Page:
The overall aim is to investigate whether POCT, incl. FLUS, can be used in a home-setting to increase the in-home diagnostic accuracy of pneumonia in older adults, thereby qualifying primary care physician's decision on treatment earlier on and reduce hospital admission in frail older adults.
• Focused Lung Ultrasound Scan (FLUS) has an acceptable diagnostic accuracy as a Point of Care Technology in an in-home setting for the diagnosis of pneumonia among older adults aged 65+ years
• Trained ACNs can diagnose a pneumonia diagnosis with FLUS
• In-home FLUS, carried out by trained ACNs, supports PCPs' medical diagnosis and treatment decision and can prevent acute hospital admission due to pneumonia among older adults.
Description of the cohort
The study participants are acutely ill older adults above 64 years of age. The study participants must be referred to the acute community team in the municipality by the municipal home care or the Primary Care Physician (PCP) due to a suspicion of emerging acute illness, and at least one symptom: dyspnea, chest pain, fever, coughing, or functional decline. The study will be conducted in the participants' own home or nursing care facility.
Data and biological material
Eligible participants undergo a systematic screening and examination program, which include referral diagnosis, symptoms of infection, Barthel 20 (activities of daily living), and clinical examination of vital signs (blood pressure, pulse, saturation, respiratory frequency, and temperature). POCT for analyses on blood (C-reactive protein, leukocytes, electrolytes, hemoglobin and creatinine), oral swab (for coronavirus and influenza), and urine samples will be carried out as well.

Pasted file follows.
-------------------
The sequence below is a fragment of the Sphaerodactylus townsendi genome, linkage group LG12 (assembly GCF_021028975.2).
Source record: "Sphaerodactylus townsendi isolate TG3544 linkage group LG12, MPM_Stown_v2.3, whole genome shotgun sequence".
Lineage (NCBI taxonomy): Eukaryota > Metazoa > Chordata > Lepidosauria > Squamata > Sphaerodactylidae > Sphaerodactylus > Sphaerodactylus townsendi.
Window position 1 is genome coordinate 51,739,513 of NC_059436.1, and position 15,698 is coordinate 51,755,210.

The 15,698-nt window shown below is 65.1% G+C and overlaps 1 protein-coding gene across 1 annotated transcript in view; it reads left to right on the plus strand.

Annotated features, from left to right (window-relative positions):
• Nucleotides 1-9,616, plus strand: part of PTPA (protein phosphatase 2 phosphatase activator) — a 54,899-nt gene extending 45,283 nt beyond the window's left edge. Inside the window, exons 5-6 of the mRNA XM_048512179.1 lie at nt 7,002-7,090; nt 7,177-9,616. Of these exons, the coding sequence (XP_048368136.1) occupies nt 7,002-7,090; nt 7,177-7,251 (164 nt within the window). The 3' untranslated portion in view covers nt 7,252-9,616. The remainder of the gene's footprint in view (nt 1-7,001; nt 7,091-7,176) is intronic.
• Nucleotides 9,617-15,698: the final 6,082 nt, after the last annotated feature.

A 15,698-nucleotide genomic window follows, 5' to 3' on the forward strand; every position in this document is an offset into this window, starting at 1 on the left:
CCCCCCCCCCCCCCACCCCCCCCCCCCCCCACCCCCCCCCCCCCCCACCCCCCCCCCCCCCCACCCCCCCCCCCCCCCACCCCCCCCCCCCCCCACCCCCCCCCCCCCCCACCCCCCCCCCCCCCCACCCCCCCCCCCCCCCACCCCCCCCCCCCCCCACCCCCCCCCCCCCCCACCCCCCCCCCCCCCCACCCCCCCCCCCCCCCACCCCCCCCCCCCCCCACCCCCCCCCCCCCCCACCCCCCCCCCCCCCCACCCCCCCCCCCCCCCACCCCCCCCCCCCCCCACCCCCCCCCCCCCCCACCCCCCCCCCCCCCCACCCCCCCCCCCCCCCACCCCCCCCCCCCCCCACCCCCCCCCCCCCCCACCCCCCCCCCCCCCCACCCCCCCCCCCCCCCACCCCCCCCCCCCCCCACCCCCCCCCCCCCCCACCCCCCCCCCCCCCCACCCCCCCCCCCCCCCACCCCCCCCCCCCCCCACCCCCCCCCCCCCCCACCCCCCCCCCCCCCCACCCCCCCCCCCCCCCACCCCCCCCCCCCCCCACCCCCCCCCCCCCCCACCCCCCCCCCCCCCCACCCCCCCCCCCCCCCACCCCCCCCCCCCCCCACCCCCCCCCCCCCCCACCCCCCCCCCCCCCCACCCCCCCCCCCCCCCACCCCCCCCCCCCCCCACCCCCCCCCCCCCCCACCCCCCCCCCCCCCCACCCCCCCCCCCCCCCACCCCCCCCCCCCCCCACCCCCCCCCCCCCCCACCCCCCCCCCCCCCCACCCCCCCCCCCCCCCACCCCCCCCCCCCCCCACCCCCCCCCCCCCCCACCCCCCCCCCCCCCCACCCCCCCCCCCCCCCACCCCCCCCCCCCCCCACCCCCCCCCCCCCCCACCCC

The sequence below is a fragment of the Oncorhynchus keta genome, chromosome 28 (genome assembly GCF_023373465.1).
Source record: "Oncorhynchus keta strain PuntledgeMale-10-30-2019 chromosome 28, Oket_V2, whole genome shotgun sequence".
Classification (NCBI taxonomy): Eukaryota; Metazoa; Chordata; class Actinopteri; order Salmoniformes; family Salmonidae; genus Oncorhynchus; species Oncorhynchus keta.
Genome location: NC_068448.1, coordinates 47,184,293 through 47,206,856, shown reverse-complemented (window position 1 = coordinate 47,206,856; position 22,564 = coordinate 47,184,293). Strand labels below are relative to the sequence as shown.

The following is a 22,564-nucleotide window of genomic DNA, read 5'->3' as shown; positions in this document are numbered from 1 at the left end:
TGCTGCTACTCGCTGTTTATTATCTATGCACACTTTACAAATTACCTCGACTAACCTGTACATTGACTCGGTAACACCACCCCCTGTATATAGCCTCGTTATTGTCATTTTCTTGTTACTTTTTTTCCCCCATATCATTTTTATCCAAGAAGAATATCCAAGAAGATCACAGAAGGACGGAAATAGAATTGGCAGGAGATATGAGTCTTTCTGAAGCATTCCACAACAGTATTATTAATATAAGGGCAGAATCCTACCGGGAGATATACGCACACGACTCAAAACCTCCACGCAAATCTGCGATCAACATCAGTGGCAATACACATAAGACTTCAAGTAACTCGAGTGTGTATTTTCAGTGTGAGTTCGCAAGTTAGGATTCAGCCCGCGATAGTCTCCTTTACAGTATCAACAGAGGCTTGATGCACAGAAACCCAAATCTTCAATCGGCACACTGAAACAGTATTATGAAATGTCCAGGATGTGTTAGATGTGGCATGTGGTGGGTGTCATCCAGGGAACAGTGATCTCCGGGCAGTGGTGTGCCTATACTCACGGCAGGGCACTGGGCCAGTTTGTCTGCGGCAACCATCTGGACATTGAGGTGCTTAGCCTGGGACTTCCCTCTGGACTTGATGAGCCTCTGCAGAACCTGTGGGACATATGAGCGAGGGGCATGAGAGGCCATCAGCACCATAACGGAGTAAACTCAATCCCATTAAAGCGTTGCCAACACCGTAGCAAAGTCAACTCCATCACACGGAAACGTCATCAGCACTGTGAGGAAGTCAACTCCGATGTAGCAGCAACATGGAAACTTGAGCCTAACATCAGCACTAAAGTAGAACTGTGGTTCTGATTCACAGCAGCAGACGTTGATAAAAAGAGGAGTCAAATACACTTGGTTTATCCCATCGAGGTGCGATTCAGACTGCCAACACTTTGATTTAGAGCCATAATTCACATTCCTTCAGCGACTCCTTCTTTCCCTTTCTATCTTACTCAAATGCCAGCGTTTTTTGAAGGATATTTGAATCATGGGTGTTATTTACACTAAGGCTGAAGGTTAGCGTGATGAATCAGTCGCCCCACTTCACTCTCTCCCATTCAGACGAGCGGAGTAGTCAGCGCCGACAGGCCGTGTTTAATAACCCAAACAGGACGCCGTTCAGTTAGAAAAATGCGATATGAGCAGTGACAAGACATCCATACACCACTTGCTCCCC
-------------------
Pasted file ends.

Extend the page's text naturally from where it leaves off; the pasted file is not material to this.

A focused lung ultrasound scan (FLUS) will also be carried out during the visit. FLUS examination follows a standardized protocol. Conclusive findings are noted by the PhD-student. All FLUS examinations will be stored digitally. Blinded assessment of stored FLUS examinations is carried out by a FLUS specialist. Consequences of the FLUS will also be noted (admission, antibiotics, home visit by PCP, involvement of ED doctors etc).
Blood-samples, oral swabs, and urine samples will be analysed shortly after collection. All samples are destroyed same day as collected - after analysis - hence, no research biobank will be established during this study.
To assess co-morbidity, disability, need of primary home care, admission status, deaths, and medical history several data sources will be applied for permission to access. The participant must prior to accessing the data sources give their informed written consent and thereby their accept on accessing the data sources. Besides participants, the Regional Committees on Health Research Ethics for Southern Denmark and the Data Health Data Authority will be applied for permission to access following data sources: The Danish Health Data Authority, The Danish Medical Chart (Fælles Medicin Kort; FMK), The Electronic Municipal Care Records (EOJ - Elektronisk Omsorgsjournal), and The Electronic Patient Journal (EPJ).
Collaborating researchers and departments
Dept. of Respiratory Medicine, Odense University Hospital
- Christian B Laursen, MD, PhD, Professor, Head of Research
Dept. of Microbiology, Odense University Hospital
- Flemming S. Rosenvinge, MD,
Research Unit of General Practice, Dept. of Public Health, University of Southern Denmark
- Dorte Ejg Jarbøl, MD, PhD, Professor